Johanne, along with Rosie’s mama, and five other women were the first group of artisans I worked with when I moved to Haiti in 2012. These women taught me so much back then. I can remember an afternoon laughing on the balcony where we worked, as they taught me how to wash the towels by hand. There’s this distinct squeak if you wash the fabrics just right; it’s something in the wrists. We were going back and forth, joking that I wouldn’t be a real Haitian until I could get the squeak. I can remember Johanne sitting next to me on the wooden bench, with the aluminum tub of water in between the both us, as we all laughed together.
These women had so much grace for me as I learned their culture, their language and their ways. I can remember how we all held each other tight on the day we lost Rosie and the days that followed. For some crazy reason, they took me under their wings and have loved me like one of their own for what seems like forever now.
There were many dynamics in the group and Johanne was like the little sister to us all. She was a strong-willed mama to two beautiful little girls. Her situation was probably the most dire of everyone. She lived in a small little tent way back then and was one of the first people I helped build a home. We had made an arrangement that I would find the funds to build the house and she would save up money to pay for the labor. She was so proud when the house was finally finished and eventually built a little add-on room that she operated a side business selling little snacks and drinks out of.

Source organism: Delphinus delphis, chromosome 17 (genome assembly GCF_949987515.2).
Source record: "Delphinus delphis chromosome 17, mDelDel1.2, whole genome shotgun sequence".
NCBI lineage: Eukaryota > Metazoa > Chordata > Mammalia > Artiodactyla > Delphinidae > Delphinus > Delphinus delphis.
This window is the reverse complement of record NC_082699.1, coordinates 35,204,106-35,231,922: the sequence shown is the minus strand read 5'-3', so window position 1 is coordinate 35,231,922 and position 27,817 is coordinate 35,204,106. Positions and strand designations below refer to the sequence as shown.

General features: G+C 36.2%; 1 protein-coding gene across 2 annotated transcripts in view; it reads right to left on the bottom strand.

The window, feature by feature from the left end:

She was so small in stature. She was also the quietest of the bunch, but she held her ground and was such a determined worker. When her girls came to work with her, they would sit there all proper and clean. She’d come with little lunch boxes all packed with goodies. She was such a good mama. Just by the way she’d tidy them up and dust off their shoes at the end of the day, showed how proud she was of them.
Towards the end she just kept getting sick all the time. She had a really bad spell and I can remember the whole group of us going to her house to pray over her. I was knelt beside her as she lay in bed and she held onto my hands like she was holding on for dear life. And now I look back and I think she really was; there was a look of fear in her eyes and there was nothing I could do to make it go away.
There was another spell after that one and I remember the day I had to carry her on my back to get her into the car so I could take her to a nearby clinic for testing. Her diagnosis was pretty grim that day, but it was at least something that could be treated. We got her the proper medicine and she seemed to have taken a turn for the better.
It was sometime close to Christmas as I can remember us being together for some type of holiday event at the orphanage. She had pulled me aside to thank me for taking her to the clinic and all I could do was hug her. I was just so relieved we had finally gotten a diagnosis and could move forward with treatment. I was also just so glad to see her doing better.